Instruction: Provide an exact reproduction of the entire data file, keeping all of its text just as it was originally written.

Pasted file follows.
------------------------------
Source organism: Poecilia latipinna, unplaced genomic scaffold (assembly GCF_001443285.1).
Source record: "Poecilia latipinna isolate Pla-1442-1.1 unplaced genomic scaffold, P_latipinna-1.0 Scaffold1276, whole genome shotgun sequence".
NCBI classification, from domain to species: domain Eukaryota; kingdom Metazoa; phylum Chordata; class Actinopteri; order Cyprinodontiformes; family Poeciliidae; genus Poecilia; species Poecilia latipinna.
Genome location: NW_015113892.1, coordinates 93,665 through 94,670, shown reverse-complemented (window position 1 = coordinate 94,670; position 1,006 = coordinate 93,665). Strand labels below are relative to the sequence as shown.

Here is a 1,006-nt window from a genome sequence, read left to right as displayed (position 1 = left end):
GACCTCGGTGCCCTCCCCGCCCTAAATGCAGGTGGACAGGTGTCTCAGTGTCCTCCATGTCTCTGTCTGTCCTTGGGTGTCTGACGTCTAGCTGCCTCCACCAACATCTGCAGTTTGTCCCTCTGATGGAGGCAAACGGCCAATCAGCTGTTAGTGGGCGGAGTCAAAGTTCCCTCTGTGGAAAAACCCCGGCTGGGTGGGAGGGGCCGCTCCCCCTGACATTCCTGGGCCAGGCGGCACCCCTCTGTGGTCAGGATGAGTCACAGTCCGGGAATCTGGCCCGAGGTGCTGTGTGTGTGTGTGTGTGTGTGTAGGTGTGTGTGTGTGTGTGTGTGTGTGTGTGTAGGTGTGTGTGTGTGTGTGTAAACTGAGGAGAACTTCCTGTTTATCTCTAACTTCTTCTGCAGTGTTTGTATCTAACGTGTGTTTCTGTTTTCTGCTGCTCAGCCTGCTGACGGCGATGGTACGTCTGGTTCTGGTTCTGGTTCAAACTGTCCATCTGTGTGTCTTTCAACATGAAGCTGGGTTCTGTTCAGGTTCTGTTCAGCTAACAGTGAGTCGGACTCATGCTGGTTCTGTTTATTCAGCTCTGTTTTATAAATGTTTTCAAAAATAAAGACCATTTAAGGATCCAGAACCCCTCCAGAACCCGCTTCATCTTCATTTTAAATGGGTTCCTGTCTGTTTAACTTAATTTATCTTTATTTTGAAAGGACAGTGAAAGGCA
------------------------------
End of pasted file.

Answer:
Source organism: Poecilia latipinna, unplaced genomic scaffold (assembly GCF_001443285.1).
Source record: "Poecilia latipinna isolate Pla-1442-1.1 unplaced genomic scaffold, P_latipinna-1.0 Scaffold1276, whole genome shotgun sequence".
NCBI classification, from domain to species: domain Eukaryota; kingdom Metazoa; phylum Chordata; class Actinopteri; order Cyprinodontiformes; family Poeciliidae; genus Poecilia; species Poecilia latipinna.
Genome location: NW_015113892.1, coordinates 93,665 through 94,670, shown reverse-complemented (window position 1 = coordinate 94,670; position 1,006 = coordinate 93,665). Strand labels below are relative to the sequence as shown.

Here is a 1,006-nt window from a genome sequence, read left to right as displayed (position 1 = left end):
GACCTCGGTGCCCTCCCCGCCCTAAATGCAGGTGGACAGGTGTCTCAGTGTCCTCCATGTCTCTGTCTGTCCTTGGGTGTCTGACGTCTAGCTGCCTCCACCAACATCTGCAGTTTGTCCCTCTGATGGAGGCAAACGGCCAATCAGCTGTTAGTGGGCGGAGTCAAAGTTCCCTCTGTGGAAAAACCCCGGCTGGGTGGGAGGGGCCGCTCCCCCTGACATTCCTGGGCCAGGCGGCACCCCTCTGTGGTCAGGATGAGTCACAGTCCGGGAATCTGGCCCGAGGTGCTGTGTGTGTGTGTGTGTGTGTGTAGGTGTGTGTGTGTGTGTGTGTGTGTGTGTGTAGGTGTGTGTGTGTGTGTGTAAACTGAGGAGAACTTCCTGTTTATCTCTAACTTCTTCTGCAGTGTTTGTATCTAACGTGTGTTTCTGTTTTCTGCTGCTCAGCCTGCTGACGGCGATGGTACGTCTGGTTCTGGTTCTGGTTCAAACTGTCCATCTGTGTGTCTTTCAACATGAAGCTGGGTTCTGTTCAGGTTCTGTTCAGCTAACAGTGAGTCGGACTCATGCTGGTTCTGTTTATTCAGCTCTGTTTTATAAATGTTTTCAAAAATAAAGACCATTTAAGGATCCAGAACCCCTCCAGAACCCGCTTCATCTTCATTTTAAATGGGTTCCTGTCTGTTTAACTTAATTTATCTTTATTTTGAAAGGACAGTGAAAGGCA